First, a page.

A participatory approach to the design of assistive technologies enriches lives worldwide
The market for assistive technology (AT) is fragmented, with each niche generally supplied by small specialist businesses which have limited access to R&D investment.
We developed the Loughborough User Centred Assistive Technology (LUCAT) design process to support these organisations – facilitating the timely and cost-effective development of products that disabled people want and need.
A key element of LUCAT’s success is the involvement of end-users and stakeholders in the process, and it has greatly enhanced design across the domestic goods manufacturing and construction industries.
Identifying need – providing solutions
- The Usability-NET website provides free access to LUCAT – it has been used by over 1,500 students as part of their studies since its launch in 1996 and has been regularly upgraded.
- More than 500 national and international designers are trained in the LUCAT process.
- Many companies worldwide – including Philips and Nottingham Rehab Supplies – use LUCAT.
- LUCAT has supported collaborative projects with a range of organisations – including Boots and DS Smith.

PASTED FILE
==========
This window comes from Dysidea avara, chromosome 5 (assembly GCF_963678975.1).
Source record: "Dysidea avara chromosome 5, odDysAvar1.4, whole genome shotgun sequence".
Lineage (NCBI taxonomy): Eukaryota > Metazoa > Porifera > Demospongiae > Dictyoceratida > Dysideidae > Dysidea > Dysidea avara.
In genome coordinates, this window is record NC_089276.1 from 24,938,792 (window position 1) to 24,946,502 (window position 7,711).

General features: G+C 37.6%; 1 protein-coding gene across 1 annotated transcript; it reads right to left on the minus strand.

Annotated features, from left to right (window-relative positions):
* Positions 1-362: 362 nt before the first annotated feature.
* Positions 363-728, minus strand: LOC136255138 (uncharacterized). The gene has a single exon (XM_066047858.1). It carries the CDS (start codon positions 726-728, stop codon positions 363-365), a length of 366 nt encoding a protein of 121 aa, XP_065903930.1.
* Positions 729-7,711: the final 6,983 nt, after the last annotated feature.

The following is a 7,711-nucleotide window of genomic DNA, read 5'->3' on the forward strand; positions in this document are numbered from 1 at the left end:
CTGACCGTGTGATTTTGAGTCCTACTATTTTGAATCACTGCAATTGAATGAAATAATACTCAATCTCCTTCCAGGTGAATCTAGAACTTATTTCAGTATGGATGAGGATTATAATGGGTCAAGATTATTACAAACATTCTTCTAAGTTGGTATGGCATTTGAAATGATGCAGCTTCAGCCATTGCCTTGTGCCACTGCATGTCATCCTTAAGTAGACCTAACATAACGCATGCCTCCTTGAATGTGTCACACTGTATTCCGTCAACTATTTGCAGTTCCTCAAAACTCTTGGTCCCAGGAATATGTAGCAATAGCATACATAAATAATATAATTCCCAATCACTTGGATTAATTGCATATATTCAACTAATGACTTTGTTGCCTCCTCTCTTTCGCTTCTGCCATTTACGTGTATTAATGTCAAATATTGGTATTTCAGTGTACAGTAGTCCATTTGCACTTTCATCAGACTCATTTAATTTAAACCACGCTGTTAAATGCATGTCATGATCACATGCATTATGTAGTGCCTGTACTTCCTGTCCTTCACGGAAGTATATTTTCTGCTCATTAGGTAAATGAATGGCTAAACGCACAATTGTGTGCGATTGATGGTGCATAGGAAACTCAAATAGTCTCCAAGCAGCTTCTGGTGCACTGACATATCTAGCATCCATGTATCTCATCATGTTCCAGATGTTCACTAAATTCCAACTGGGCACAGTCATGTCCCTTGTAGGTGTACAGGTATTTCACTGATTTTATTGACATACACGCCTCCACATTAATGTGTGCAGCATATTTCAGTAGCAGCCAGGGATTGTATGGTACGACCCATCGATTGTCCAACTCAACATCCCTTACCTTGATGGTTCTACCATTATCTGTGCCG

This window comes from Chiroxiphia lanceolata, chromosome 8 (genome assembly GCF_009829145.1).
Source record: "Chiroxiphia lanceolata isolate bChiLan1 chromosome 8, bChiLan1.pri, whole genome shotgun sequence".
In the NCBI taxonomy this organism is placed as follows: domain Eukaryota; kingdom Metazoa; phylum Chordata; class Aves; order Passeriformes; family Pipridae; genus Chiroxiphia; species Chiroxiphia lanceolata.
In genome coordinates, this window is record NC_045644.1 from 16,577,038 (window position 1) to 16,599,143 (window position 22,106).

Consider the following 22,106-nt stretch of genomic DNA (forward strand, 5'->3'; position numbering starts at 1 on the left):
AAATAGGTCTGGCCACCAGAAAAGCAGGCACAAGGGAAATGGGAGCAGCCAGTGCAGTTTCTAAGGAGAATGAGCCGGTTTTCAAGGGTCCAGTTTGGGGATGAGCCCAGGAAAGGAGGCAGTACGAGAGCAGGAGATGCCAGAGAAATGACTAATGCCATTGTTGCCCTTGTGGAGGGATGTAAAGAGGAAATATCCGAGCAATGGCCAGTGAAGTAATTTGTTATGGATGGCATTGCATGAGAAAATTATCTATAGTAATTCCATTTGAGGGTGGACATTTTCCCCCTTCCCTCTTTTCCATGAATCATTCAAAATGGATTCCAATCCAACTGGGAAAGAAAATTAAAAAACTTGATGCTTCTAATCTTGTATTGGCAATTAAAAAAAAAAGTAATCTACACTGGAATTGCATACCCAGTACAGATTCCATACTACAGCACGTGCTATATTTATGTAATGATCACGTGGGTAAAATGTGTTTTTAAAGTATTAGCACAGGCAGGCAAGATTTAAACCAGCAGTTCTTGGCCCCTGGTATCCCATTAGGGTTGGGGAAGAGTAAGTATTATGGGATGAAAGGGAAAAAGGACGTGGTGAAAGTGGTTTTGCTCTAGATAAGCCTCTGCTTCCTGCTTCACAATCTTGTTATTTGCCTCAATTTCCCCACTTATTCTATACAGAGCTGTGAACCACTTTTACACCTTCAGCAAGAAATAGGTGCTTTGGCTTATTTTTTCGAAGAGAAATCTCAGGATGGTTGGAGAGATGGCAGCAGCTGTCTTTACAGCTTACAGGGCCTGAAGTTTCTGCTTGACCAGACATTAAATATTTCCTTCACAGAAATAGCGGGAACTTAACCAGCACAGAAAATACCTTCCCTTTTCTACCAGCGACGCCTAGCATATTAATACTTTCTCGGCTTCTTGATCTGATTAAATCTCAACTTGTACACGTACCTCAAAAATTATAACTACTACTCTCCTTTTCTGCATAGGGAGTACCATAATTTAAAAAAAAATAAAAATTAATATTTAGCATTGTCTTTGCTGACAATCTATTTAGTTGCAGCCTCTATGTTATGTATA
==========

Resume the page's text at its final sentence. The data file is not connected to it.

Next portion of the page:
Leading products designed by LUCAT
- Four popular products have been designed the LUCAT way in recent years.
- Kura Care – designed in just three months on a small budget – is NRS Healthcare’s best-selling cutlery product, with sales expanding year on year.
- With an R&D budget of £4,500, the Visual Impaired (VI) Boccia grid was developed in three-months – more than 100 have been sold worldwide since 2016.
- The VI Running Line has been demonstrated at nearly 300 events across the UK and used by over 1,600 Blind and visually impaired children and adults - most of whom would have never experienced running independently.
LUCAT is a novel design method combining participatory research and heuristics that draws on social psychology and systems engineering to create an optimised process structure.
It is a streamlined collection of design, engineering, ergonomics and human factors theory as well as best practice that enables time-compressed market R&D decision-making. Supported by the Usability-NET website, it is a unique bottom-up approach that puts the end user at the heart of the design process.
The creation of the approach began in 1996, and drew on the conventions of design innovation, the fast and iterative cycle of participatory design and best practice from small batch production design engineering, with significant development since 2016.
Several novel heuristics – including ‘social camouflage’, the ‘blacksmith’s approach’, ‘technology footprint’ and ‘cultural blindness’ – were added to the mix.